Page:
Has Don Mattingly Lost Control On The Field?


Not to say he’s ever really had it. But if you read between the lines you may be able to see that the players are running the show. Don Mattingly no longer has control over his players on the field . Having control over your payers on the field is just as important as having control in the clubhouse. Take a look at what Ken Gurnick wrote over at MLB.com this morning. It’s some pretty disconcerting stuff.

It’s bad enough that the Dodgers decided to option catcher Tim Federowicz back down to AAA Albuquerque today to make room for second baseman Mark Ellis. The veteran second bagger is coming off of a sore quad, and is in the starting lineup this afternoon in the third game of the three game series against the Braves in Atlanta. The move is suspect, as it leaves us with the horrendous Ramon Hernandez once again as the backup catcher to A.J. Ellis, but was the move perhaps more of a disciplinary move?

Has Mattingly lost his control?-Dale Zanine-USA TODAY Sports

Apparently Mattingly was not happy with Tim Federowicz’s pitch selection in that fateful bottom of the eighth during last night’s 3-1 loss to the Braves. With Fedex behind the plate, the Dodgers were clinging to a 1-0 lead. Before the inning, starter Chris Capuano told Mattingly that he was tiring and his calf was hurting, despite allowing just four hits and no runs up to that point. In that fateful eighth frame, Capuano allowed a one out piddly groundball single, and then was yanked. Mattingly went to the bullpen and brought in Kenley Jansen. The right hander has been the Dodgers best and only good reliever all season long.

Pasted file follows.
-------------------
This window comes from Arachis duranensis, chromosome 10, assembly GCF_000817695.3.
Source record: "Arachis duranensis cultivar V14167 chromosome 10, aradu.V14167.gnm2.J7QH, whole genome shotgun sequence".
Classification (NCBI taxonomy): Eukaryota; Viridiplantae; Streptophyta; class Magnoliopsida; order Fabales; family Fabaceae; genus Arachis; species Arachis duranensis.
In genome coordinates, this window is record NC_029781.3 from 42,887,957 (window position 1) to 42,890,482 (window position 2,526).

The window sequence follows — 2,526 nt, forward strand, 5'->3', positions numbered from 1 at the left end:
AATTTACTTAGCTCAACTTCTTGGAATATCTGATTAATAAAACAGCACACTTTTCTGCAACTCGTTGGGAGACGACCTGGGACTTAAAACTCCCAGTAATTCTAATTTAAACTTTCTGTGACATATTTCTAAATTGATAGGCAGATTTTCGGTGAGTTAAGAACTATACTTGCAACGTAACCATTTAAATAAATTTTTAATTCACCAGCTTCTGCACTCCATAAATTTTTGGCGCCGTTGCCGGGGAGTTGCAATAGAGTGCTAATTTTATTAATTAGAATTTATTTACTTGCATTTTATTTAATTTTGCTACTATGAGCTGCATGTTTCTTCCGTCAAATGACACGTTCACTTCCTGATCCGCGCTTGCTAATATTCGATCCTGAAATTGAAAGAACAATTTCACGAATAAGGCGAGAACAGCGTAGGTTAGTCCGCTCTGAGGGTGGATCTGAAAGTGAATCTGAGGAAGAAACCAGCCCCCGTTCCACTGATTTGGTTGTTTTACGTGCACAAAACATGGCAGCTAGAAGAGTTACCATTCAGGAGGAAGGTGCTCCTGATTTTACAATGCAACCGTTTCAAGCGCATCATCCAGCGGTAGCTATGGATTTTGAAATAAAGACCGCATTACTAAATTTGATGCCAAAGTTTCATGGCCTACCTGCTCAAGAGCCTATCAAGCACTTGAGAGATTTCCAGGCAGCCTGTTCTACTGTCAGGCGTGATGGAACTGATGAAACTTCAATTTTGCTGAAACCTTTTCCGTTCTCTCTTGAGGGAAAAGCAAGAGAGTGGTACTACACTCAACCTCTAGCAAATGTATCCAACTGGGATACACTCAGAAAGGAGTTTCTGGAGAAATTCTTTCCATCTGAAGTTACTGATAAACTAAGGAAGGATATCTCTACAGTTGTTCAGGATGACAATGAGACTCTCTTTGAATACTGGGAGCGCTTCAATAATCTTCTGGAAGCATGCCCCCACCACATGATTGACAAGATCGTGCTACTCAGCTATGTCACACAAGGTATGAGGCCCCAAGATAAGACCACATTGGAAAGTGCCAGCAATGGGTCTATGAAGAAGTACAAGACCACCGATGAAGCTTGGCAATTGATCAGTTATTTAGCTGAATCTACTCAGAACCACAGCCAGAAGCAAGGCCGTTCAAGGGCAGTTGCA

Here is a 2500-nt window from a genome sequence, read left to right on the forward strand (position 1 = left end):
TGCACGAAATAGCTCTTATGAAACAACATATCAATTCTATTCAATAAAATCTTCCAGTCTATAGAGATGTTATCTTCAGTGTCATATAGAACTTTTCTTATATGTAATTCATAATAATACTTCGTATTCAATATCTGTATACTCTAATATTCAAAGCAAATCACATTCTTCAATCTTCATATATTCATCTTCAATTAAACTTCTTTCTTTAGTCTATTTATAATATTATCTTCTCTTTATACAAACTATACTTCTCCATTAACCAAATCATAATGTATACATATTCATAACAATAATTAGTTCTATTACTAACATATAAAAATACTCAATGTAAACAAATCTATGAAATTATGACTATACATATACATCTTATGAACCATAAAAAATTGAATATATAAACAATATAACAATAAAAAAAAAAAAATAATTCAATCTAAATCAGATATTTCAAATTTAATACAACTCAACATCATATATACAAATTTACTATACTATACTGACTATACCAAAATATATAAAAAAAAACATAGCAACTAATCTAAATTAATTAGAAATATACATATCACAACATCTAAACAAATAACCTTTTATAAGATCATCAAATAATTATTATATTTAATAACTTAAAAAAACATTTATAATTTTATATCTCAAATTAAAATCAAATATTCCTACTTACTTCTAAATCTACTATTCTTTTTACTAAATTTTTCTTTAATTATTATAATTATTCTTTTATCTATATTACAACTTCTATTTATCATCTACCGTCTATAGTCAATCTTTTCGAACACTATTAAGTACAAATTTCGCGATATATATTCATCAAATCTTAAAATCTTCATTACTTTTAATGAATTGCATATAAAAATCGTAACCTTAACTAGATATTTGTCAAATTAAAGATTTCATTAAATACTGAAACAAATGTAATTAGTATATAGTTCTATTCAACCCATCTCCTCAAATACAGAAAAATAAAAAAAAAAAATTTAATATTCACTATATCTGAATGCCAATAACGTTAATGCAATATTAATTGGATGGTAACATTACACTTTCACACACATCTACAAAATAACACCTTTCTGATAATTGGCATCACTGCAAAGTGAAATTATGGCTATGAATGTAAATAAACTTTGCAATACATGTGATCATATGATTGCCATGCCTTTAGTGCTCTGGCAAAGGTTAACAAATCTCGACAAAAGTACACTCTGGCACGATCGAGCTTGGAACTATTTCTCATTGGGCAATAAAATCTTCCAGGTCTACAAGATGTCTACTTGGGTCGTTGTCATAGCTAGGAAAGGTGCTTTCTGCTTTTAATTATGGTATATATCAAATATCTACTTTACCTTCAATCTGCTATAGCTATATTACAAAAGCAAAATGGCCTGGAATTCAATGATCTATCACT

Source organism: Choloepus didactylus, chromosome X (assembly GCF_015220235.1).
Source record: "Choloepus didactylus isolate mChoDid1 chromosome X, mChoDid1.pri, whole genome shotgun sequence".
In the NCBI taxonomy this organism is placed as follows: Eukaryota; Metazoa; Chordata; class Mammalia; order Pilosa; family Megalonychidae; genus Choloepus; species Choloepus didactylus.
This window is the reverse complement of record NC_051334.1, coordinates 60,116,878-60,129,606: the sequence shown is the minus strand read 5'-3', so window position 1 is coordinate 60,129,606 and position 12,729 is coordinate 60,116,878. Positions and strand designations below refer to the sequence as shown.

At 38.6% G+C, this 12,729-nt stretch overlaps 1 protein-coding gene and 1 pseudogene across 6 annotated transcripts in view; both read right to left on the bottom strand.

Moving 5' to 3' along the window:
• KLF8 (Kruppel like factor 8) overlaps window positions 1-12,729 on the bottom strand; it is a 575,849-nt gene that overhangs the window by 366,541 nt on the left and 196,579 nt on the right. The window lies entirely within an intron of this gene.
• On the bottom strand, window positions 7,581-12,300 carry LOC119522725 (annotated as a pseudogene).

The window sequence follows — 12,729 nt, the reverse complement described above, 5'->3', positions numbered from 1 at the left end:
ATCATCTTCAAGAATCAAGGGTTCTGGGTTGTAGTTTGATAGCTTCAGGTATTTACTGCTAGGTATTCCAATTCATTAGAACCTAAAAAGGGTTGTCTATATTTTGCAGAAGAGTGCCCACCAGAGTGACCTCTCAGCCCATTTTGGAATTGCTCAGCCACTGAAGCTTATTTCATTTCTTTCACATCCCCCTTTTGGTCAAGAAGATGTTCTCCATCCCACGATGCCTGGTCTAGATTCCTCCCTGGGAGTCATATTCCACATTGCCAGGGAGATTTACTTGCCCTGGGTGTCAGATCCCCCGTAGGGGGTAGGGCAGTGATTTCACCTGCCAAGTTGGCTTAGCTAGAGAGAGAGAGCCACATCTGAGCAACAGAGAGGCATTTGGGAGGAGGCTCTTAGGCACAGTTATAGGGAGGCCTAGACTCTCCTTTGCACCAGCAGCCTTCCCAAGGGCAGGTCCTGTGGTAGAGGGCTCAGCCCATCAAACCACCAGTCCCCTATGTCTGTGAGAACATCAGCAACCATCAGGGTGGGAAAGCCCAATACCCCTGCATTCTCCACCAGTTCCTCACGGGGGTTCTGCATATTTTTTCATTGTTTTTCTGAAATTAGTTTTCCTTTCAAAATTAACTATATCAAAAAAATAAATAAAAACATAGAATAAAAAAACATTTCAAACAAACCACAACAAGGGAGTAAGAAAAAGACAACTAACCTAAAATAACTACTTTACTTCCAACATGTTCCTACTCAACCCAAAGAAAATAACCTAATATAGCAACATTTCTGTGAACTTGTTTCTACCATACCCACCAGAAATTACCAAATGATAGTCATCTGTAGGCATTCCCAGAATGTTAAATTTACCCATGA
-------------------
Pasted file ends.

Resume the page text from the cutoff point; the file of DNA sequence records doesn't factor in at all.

With a runner at first, the Braves called up 26 year old rookie Evan Gattis to pinch-hit. Before the at-bat Gattis was seen talking with Justin Upton and former Dodger Reed Johnson on how to hit Jansen. The Braves easily scouted Jansen, telling Gattis to wait back on an inside cutter.

Jansen threw eight straight cutters to Gattis. With the count 2-2 and on the eighth pitch, Gattis waited back on an inside cutter and hit it out pulling it down the left field line. Jansen than allowed a second home run to Andrelton Simmons, which gave the Braves a 3-1 lead, and eventually the win.

Mattingly had called for a slider. Fedex had called for an outside cutter. Jansen listened to nobody, instead shaking off both his manager and his catcher, instead choosing to throw that inside cutter. He said he wanted to back Gattis off the plate. But on a 2-2 pitch? Is that wise?

Jansen made a typical rookie mistake. He should have thrown a slider. Gattis was sitting dead red there. He knew what was coming and just waited for Jansen to make a mistake. He did. Gattis made him pay for it. What’s more concerning is Mattingly’s lack of control during that whole scenario.

So did the Dodgers send down Fedex again because of this pitch selection mix up?

Mattingly went on to tell Gurnick….

"“You want him to pitch to his conviction, but he pitched right into [Gattis’] strength,” Mattingly said. “[Catcher Tim Federowicz] called a slider, he didn’t want to throw it. He called for a fastball away, he wanted to come inside. For me, [Federowicz] has to go out and make sure. If he says, ‘I can get this guy inside,’ that’s his conviction“But you can’t go to the mound and say, ‘Kenley, throw what he says,'” Mattingly said. “The pitcher has the game in his hands.”"

This is what poor game management leads to. Losing-Daniel Shirey-USA TODAY Sports

Yes the pitcher has the game in his hands, but the manager calls the shots. If these guys aren’t on the same page during the game, then they can’t be on the same page in the clubhouse either. It’s Mattingly’s job to get these guys together and make good decisions quickly during the game. How about stopping the game and going out to talk to Jansen and Fedex and make sure they are aware of how you want to pitch Gattis?

These kind of issues spell a bigger issue with the Dodgers that comes from the top. Can’t go out and tell Kenley what to throw? Are you kidding me? Of course you can do that. It’s simple, you go out to the mound and tell him. You are the manager Don, and you must have control of the players, not only in the clubhouse but also on the mound and on the field. Having control of the players on the field is just as important. I fear that Don Mattingly has lost control of his team on the field.